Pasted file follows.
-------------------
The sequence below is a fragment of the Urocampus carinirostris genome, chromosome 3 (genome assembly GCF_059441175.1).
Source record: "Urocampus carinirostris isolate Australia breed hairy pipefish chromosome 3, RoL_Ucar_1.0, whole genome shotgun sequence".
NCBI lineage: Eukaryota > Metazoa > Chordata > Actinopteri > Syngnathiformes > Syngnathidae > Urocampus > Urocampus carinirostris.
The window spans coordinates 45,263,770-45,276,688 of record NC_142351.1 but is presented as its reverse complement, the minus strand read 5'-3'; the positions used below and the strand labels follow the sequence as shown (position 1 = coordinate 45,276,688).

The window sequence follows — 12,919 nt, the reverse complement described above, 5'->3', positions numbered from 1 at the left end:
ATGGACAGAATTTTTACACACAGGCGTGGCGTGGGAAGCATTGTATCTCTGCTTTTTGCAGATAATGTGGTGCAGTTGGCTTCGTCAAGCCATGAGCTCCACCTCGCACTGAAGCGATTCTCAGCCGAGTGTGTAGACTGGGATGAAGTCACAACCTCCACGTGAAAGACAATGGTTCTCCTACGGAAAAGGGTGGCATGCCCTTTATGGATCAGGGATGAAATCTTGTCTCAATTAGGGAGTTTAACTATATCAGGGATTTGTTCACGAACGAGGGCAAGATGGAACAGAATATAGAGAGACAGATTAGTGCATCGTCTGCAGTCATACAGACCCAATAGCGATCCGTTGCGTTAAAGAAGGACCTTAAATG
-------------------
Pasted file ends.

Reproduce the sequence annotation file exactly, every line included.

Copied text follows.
The sequence below is a fragment of the Urocampus carinirostris genome, chromosome 3 (genome assembly GCF_059441175.1).
Source record: "Urocampus carinirostris isolate Australia breed hairy pipefish chromosome 3, RoL_Ucar_1.0, whole genome shotgun sequence".
NCBI lineage: Eukaryota > Metazoa > Chordata > Actinopteri > Syngnathiformes > Syngnathidae > Urocampus > Urocampus carinirostris.
The window spans coordinates 45,263,770-45,276,688 of record NC_142351.1 but is presented as its reverse complement, the minus strand read 5'-3'; the positions used below and the strand labels follow the sequence as shown (position 1 = coordinate 45,276,688).

The window sequence follows — 12,919 nt, the reverse complement described above, 5'->3', positions numbered from 1 at the left end:
ATGGACAGAATTTTTACACACAGGCGTGGCGTGGGAAGCATTGTATCTCTGCTTTTTGCAGATAATGTGGTGCAGTTGGCTTCGTCAAGCCATGAGCTCCACCTCGCACTGAAGCGATTCTCAGCCGAGTGTGTAGACTGGGATGAAGTCACAACCTCCACGTGAAAGACAATGGTTCTCCTACGGAAAAGGGTGGCATGCCCTTTATGGATCAGGGATGAAATCTTGTCTCAATTAGGGAGTTTAACTATATCAGGGATTTGTTCACGAACGAGGGCAAGATGGAACAGAATATAGAGAGACAGATTAGTGCATCGTCTGCAGTCATACAGACCCAATAGCGATCCGTTGCGTTAAAGAAGGACCTTAAATG